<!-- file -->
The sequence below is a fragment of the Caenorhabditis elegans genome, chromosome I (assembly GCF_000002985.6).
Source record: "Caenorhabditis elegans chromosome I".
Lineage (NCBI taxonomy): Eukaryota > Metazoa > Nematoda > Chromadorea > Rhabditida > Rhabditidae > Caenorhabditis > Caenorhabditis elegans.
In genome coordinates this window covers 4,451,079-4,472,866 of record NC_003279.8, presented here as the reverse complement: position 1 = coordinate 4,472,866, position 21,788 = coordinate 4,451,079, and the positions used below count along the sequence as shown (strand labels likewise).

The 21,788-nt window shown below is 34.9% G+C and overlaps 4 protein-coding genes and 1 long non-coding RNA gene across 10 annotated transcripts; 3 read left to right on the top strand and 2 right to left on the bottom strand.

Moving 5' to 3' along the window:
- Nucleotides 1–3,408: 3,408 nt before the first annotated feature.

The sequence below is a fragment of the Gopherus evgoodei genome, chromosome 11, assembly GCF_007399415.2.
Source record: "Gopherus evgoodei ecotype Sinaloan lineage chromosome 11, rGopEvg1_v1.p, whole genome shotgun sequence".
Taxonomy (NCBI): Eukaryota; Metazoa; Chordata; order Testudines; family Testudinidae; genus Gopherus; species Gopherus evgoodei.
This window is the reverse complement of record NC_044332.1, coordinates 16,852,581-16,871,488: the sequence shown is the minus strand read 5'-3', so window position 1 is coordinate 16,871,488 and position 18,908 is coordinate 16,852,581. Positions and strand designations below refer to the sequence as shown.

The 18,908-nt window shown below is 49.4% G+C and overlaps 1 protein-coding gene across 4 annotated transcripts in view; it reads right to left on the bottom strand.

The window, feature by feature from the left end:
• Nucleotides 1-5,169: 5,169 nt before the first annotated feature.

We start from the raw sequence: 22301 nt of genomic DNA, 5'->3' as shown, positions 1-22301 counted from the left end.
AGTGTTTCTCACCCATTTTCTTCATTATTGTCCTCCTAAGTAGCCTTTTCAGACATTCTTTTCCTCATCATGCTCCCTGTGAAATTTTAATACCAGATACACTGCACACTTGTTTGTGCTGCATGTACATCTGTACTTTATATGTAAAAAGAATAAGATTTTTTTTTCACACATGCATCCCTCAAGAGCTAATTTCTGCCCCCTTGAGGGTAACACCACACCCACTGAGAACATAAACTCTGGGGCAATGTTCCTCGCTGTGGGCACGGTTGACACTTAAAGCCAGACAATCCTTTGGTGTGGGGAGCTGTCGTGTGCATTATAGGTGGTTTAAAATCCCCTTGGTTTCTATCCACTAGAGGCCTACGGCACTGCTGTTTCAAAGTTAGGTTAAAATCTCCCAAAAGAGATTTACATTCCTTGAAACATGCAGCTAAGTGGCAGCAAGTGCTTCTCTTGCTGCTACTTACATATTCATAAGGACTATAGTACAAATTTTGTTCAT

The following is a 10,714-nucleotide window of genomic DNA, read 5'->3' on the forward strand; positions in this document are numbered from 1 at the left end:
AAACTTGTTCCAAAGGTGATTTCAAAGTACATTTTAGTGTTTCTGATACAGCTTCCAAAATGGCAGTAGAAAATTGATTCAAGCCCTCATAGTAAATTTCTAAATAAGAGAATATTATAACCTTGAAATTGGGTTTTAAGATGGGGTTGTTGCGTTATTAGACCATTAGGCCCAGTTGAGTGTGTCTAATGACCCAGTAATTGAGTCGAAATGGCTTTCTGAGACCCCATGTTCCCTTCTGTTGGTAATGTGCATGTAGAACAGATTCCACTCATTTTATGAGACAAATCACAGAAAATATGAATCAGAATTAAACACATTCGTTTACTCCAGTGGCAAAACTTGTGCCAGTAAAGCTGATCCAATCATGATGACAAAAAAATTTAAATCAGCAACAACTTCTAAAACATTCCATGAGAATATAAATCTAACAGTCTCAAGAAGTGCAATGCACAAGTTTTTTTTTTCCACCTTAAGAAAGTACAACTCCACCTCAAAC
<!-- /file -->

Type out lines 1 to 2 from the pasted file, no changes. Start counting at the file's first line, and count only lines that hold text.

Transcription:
The sequence below is a fragment of the Caenorhabditis elegans genome, chromosome I (assembly GCF_000002985.6).
Source record: "Caenorhabditis elegans chromosome I".